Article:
It is hard to believe that it has been two years since I ran my first ultra. It is hard to believe that I am now in a new age category, yes, 30. I have made some improvements since 2009 like learning not to race in red cotton shorts, consuming meat again (after five years vegetarian and two vegan), but I still have my doubts, anxieties, and many more obstacles to overcome. Yesterday, I was more nervous than I was at the start of 2009 Way Too Cool 50k (or at least it seemed like it). Coming back from an injury has proved to be difficult. I don't trust my body like I did. Over the last few months there has been low back pain, quad numbness, twinges, SI dysfunction, chiropractic, physical therapy, massage, way more treadmill running that I planned on, and in the end, doubt about whether I am in fact healed. In the last month I've been feeling more like myself, but there are occasional hitches in my step. I'm trying to patient, but I do find it really fucking frustrating. My hips are rotated and twisted. So who can magically fix them? Not quite that simple when it's years of habits, maybe too many plies, maybe getting thrown from a horse at a young age, maybe too many times sitting cross legged, maybe sleeping on my right side too much… in the end, it doesn't matter. The body is mysterious and amazingly intelligent. It learns to adapt. And I am learning to adapt to it.
At the start of Way Too Cool I tried to put all doubt aside. I tried to remember what I was grateful for as I gave Sam a kiss and my warm-ups. He stood at the start, left foot in boot, and right hand with cane. I knew how badly he was looking forward to this race, but there he was with broken toe supporting me (Note: we're both upping the calcium and vitamin d just in case you were going to mention it). A few minutes before the race started a couple more people said hi and mentioned it was great to see me back running. That meant a lot, thank you! Then it was 8:00 and we headed off. It was great. The first 8 mile loop was on mainly new terrain (with the exception of the same paved road start). After slightly over a mile there was a gorilla that jumped out at us. I thought that was the coolest addition and I would have liked to see him more frequently throughout the course particularly around goat hill. Anyway, in the first 10+ miles Peter, Will, Joelle, and I were cruising. There was mud, river crossings (I need to learn better technique… currently I stop, stare, and then clumsily walk through the water), and beautiful single tracks. Around mile 10, Joelle eased up on the decent, and Will and I headed off with Peter quickly catching up. Around mile 16, Will mentioned that we were on a 7:12 mile average pace. That's pretty ballsy for your first 50k race post-injury, but, I felt good, so we kept trucking. We trucked right up dead truck hill. We lost Will at the top, but Peter and I kept running and chatting here and there. I had the lovely experience of a jammed up SaltStick dispenser and I will blame the last 5 miles of muscle cramping on this little malfunction. Well that and pure fitness base. As soon as I hit goat hill I knew Joelle would be close. I had to walk that damn thing. In 2009 I believe I ran most of it… how the hell did I do that? And that's when I started to feel like absolute crap. My muscles started cramping. My body was ready to shut down at mile 26, 27, 28, and I thought I was going to have to walk it in at mile 29.5. When Joelle came up the last climb after highway 49 there was absolutely nothing I could do. I had nothing. I didn't have my usual speedy legs. I literally had zero. In fact, I questioned if I could actually jog it into the finish. I wish that gorilla would have carried me in or scared me shittless so I would've gotten a move on it. Oh well as Peter said to me, "you either have it or you don't." For the first time, I really didn't. Numb left quad and tight crampy legs I made it to the finish in 4:04. That will be my third fastest 50k, but the most terrible feeling finish (ok I lied 2nd day of 2010 TRR, 14 miles on a stress fracture was far worse).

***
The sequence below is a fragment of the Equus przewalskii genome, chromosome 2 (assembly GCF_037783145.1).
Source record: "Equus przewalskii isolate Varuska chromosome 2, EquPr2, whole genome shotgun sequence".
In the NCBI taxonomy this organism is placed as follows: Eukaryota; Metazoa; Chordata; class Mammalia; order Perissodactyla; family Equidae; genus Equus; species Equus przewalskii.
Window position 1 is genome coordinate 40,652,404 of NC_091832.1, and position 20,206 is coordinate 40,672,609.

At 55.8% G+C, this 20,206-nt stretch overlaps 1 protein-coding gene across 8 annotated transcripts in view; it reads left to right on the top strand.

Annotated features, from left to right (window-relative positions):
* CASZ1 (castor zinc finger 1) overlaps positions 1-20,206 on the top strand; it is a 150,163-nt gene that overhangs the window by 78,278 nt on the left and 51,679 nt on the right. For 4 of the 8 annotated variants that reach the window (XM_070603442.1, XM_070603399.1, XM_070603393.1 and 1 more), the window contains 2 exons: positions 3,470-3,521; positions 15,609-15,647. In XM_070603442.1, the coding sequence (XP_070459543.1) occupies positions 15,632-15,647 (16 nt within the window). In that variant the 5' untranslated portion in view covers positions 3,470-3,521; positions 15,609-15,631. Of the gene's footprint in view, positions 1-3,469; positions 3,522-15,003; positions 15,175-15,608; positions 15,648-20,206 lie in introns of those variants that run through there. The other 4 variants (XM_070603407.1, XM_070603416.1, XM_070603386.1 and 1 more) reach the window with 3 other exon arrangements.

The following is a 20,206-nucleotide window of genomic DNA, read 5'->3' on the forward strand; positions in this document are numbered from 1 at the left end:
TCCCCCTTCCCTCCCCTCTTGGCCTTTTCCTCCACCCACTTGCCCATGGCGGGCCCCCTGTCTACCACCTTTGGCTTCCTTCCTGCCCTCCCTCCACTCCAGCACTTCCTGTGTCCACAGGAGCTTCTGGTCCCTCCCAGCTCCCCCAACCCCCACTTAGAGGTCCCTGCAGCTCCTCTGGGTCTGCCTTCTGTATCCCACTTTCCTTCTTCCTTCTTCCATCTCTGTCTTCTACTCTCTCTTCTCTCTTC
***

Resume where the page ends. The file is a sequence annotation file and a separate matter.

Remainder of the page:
Once I came through the shoot I congratulated Joelle. She ran an amazing race (Note: all you ladies running Western States better watch out because that girl can climb and no matter what she says, she has leg speed too)! Then I just stood there hugging Sam and crying. Plain and simple I felt like crap mentally and physically. I expected more from my body, but ultimately accepted my limits. Ok so I'm not quite where I want to be, but I'm here, I'm running, and I have amazing friends and the nicest competition. Plus, I am getting one step closer to trusting my body again, one of my biggest obstacles to date.
(Note: Thanks to all the great volunteers and Julie for an amazing race at Cool! My favorite = the gorilla... he's a keeper!)